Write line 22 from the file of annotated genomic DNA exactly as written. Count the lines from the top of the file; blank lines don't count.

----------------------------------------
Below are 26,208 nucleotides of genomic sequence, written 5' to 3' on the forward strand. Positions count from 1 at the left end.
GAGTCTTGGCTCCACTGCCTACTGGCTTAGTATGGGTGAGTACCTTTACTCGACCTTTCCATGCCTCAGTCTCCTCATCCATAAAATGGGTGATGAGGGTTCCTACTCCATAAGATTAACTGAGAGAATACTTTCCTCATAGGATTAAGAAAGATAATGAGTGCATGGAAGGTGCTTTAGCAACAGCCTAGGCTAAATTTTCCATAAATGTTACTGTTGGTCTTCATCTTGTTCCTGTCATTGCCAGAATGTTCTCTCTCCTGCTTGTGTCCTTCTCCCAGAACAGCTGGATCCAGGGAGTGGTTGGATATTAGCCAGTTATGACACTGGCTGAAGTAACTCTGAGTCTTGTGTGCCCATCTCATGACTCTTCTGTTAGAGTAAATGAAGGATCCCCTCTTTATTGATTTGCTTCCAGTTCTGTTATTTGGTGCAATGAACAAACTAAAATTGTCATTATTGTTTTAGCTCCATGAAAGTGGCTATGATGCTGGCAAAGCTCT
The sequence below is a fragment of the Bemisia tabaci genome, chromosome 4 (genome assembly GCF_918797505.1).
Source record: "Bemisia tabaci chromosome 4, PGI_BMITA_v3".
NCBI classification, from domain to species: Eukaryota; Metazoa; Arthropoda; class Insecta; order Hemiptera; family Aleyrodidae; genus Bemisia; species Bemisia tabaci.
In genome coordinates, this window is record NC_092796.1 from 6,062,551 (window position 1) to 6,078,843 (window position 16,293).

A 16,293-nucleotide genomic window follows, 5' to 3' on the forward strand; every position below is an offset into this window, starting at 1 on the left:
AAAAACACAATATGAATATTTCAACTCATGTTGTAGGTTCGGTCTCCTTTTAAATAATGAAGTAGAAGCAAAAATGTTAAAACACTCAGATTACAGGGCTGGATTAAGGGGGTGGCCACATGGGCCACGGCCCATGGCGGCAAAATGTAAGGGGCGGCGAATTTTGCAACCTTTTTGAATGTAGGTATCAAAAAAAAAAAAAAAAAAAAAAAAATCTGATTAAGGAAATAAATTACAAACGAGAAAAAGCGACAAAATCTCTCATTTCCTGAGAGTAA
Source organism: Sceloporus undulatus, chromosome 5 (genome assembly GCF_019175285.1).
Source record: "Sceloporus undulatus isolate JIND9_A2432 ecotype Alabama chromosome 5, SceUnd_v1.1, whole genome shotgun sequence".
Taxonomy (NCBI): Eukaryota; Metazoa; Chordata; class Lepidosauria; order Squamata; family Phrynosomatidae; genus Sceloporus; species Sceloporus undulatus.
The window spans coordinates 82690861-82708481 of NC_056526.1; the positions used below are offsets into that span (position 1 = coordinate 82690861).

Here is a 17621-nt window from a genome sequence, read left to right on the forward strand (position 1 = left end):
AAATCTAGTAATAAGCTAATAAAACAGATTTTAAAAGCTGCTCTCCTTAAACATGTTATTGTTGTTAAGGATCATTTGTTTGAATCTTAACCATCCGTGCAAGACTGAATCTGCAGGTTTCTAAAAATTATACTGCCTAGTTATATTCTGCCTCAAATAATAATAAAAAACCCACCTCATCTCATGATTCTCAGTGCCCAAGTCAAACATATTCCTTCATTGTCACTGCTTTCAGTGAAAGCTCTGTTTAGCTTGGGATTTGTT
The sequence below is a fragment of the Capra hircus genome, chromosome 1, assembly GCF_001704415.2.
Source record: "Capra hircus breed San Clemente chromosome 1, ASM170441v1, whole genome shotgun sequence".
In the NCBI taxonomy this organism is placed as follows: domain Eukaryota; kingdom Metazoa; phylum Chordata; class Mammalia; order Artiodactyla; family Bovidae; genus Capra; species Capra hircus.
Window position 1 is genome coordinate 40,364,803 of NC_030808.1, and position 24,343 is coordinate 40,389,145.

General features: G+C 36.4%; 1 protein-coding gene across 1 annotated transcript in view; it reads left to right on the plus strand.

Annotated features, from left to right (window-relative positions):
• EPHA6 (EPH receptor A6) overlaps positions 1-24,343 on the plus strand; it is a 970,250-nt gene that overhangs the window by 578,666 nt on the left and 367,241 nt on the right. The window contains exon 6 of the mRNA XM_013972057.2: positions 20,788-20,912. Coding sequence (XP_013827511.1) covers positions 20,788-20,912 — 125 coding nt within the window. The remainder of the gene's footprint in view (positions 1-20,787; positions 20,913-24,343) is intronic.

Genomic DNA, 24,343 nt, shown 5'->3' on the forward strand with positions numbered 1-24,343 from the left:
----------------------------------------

Genomic DNA, 24,343 nt, shown 5'->3' on the forward strand with positions numbered 1-24,343 from the left: